There’s Something About Old Pipes

10th January, 2004: Posted by glpease in Pipes

The aggregation of pipes that I refer to as my collection, though it lacks any sort of cohesiveness that should be present if the title were to fit it accurately, can be loosely divided into two categories - those that I purchased new and unsmoked, and, the larger part, those that I acqired as “estate” pipes. It’s the latter category that has my attention tonight. As I write this, I’m smoking a rather old GBD bent rhodesian. The pipe is lovely in every way. Though it lacks the spectacular straight grain of today’s high-grades, though it’s internal construction may not be as precise or as perfect as that of a modern marvel of briar, it is nevertheless wonderfully cut, comfortable in the hand and between the teeth, made from beautiful wood with wild flames of grain, and nary a sandpit. It is classic and timeless in its shape. I smokes delightfully. Further, it possess something truly special, something that is not, can not be duplicated by any of today’s pipes. It is old.

I have a lot of old pipes. This originally wasn’t something that happened by design, but rather out of necessity. While a student, I couldn’t afford to buy new pipes of high quality, so I, instead, began purchasing estate pipes that seemed to be good ones. I have old Dunhills, GBDs, Charatans, Barlings, Sasienis, Comoys, all old, all acquired used at excellent prices, or traded for. Too, there are other brands represented that are not so well known, but provided me with a great value, and a great way to fill out my collection so I could always smoke well-rested pipes.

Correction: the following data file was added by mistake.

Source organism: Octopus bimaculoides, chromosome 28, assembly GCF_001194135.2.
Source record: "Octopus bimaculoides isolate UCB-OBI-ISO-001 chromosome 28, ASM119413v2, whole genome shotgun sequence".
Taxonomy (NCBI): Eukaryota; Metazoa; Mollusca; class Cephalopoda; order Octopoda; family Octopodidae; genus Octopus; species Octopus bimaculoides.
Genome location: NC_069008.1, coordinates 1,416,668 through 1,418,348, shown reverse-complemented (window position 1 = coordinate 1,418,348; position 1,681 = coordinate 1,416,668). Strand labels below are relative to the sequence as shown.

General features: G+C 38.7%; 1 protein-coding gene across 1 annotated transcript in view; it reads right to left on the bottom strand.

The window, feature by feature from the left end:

It wasn’t until much later that I began to truly appreciate these pipes for more than just the bargins they presented to a struggling student’s wallet. Many of these pipes have been on the planet far longer than I have. I think of the stories they could tell, the places they have seen. I imagine their previous owners, their makers. What tobaccos had these pipes smoked that I have never heard of or had the opportunity to taste? Where have they travelled? What have they seen? If only pipes could speak.